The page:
December 1995 // Volume 33 // Number 6 // Commentary // 6COM1

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Cooperative Extension: The Service Challenge

As the United States has grown and progressed, many significant contributions have been recognized as a result of the Cooperative Extension Service. In recent years, however, many states have been moving away from the word "Service" and replacing it with "System." This commentary is based on the premise that, regardless of what we call ourselves, Cooperative Extension professionals must continue to see the organization as responsive and service-based, if we are to remain strong and progressive during our nation's third century and beyond.

Sonya S. Greene
Communications/Public Relations Specialist
University of Nevada Cooperative Extension
Las Vegas, Nevada
Internet address:

As the United States stands on the threshold of a third century, it is interesting to pause and look back at the road that has been traveled. Indeed, this nation has come a long way, and Cooperative Extension has been an integral part of that journey for more than 80 years. During that time, the organization has made a number of contributions to the development of the nation and its people. The 1995 ECOP/CSREES report "Framing the Future: Strategic Framework for a System of Partnerships," lists the following accomplishments:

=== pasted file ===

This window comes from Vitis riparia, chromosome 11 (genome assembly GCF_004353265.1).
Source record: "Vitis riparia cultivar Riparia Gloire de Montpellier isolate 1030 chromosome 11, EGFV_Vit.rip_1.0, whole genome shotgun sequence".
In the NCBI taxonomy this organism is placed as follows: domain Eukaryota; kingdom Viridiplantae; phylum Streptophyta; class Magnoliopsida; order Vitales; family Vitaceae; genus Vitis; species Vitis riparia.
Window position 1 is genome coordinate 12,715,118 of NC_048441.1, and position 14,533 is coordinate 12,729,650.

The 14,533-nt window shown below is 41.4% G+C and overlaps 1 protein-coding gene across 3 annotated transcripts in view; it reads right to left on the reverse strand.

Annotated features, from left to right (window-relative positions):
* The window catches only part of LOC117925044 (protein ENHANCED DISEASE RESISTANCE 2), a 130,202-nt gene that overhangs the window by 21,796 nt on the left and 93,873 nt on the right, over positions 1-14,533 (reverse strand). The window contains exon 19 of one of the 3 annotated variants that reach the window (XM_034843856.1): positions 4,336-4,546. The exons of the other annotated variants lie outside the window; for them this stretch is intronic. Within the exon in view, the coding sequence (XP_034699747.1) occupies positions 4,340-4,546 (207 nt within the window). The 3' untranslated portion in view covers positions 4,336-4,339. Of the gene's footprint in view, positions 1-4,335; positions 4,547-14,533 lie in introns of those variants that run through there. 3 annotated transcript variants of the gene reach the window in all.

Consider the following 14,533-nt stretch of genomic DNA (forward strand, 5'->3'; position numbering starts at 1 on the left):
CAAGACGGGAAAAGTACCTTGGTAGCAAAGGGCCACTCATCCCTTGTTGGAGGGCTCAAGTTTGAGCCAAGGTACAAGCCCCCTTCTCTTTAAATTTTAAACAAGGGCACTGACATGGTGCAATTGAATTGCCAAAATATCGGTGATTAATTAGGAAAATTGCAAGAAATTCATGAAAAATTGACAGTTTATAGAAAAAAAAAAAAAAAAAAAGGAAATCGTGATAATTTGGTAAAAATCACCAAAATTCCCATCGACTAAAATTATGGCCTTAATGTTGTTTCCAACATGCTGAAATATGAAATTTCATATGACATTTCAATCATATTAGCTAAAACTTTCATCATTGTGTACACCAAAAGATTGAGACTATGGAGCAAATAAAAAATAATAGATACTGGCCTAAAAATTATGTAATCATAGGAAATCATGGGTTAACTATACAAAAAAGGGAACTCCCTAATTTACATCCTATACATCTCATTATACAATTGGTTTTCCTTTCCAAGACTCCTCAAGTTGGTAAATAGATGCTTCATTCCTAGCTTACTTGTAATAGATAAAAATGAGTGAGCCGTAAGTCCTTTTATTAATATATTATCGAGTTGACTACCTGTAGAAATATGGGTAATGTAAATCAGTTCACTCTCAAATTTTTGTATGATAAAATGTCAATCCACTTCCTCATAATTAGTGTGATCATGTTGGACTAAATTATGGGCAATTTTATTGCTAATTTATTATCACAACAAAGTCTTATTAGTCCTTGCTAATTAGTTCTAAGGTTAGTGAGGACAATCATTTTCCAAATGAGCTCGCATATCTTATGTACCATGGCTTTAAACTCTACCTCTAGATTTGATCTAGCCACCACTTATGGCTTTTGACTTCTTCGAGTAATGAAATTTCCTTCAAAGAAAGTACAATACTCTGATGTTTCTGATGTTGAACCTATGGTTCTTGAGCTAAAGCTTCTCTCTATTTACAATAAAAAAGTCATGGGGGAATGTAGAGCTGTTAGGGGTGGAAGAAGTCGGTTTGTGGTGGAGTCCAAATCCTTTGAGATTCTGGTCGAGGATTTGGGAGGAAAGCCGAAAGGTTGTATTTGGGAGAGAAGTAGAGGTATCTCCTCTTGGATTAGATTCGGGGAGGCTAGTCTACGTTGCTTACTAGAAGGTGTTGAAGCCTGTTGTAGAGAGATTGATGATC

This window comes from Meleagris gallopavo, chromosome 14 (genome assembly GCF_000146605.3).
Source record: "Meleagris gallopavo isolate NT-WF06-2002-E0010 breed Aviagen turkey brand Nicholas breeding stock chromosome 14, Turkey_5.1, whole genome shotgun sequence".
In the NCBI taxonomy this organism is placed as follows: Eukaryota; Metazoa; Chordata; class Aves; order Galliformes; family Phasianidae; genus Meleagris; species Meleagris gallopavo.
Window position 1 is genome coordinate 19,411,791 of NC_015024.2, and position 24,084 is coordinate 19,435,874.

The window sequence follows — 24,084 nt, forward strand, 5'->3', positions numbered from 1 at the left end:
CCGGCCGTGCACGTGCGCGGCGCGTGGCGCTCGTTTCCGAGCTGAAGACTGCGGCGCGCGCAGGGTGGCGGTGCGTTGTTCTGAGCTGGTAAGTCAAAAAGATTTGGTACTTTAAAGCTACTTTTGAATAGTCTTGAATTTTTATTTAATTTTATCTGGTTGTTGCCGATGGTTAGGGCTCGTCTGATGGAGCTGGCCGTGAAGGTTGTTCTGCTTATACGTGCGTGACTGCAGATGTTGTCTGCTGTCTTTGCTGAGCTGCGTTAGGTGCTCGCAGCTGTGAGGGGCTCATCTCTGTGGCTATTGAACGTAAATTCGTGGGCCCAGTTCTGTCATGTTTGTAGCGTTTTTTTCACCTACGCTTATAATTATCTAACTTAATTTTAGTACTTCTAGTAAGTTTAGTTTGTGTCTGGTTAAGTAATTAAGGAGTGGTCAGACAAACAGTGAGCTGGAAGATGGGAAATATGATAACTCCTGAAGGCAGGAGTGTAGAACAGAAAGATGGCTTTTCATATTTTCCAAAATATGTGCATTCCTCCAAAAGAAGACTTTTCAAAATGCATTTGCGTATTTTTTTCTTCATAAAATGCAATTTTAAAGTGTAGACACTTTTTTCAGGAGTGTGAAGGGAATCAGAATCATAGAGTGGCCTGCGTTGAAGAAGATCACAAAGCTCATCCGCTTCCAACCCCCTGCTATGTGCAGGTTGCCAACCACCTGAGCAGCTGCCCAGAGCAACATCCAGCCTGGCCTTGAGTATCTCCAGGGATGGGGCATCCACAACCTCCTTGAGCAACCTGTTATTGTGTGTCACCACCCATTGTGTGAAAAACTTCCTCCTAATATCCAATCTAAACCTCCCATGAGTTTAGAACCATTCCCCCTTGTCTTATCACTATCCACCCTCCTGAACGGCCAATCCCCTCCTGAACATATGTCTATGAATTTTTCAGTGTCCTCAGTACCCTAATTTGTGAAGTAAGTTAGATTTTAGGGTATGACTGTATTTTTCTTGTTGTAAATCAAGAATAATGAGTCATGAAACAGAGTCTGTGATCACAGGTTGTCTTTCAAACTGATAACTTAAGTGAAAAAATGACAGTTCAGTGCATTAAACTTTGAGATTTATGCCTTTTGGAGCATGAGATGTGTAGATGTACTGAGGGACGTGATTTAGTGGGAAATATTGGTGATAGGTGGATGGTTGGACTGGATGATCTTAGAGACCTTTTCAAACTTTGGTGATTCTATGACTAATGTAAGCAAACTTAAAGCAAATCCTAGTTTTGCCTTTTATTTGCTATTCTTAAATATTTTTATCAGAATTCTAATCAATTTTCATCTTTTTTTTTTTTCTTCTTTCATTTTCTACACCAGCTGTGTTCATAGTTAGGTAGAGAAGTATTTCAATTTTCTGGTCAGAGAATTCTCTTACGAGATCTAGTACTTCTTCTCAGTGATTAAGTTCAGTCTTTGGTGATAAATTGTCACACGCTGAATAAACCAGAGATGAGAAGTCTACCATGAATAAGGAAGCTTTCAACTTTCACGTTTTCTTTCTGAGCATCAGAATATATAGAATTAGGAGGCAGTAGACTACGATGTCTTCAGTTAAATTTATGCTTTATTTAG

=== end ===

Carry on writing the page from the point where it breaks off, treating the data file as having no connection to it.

• Supporting phenomenal growth in productivity and labor efficiency in agriculture.
  • Developing human resources, particularly youth and local leaders.
  • Moving a large disadvantaged segment of rural population into the mainstream of society.
  • Making the educational opportunities of the land grant university meaningful and of value to all people.
  • Developing a lifelong educational system that has been replicated worldwide.
  • Building partnerships around complex and critical issues in metropolitan communities.
  • Being a model program and funding partnership among federal, state, and local governments.
  • Involving volunteers in program development and delivery and in organization leadership.

Certainly, such claims are well-documented and are indicative of the reasons that Extension has such a strong tradition of excellence. From the beginning, Extension has been charged with serving the people of this nation; from this concept came the original title: Cooperative Extension Service. Indeed, "service" may have been the last word in Extension's title, but it was clearly the first priority. Through educational programming, the original county agent sought to help people lead better, fuller, more productive lives. At this time, Extension's influence was primarily rural--meeting the stipulation of the Smith-Lever Act of 1914 " aid in diffusing among the people of the United States useful and practical information on subjects relating to agriculture and home economics and to encourage the application of the same..." The intent of the act was to provide programming to help citizens in their own communities, focusing on issues that meet their specific needs. In the early years of Extension, County Agents and Home Economists were the epitome of "service" personnel.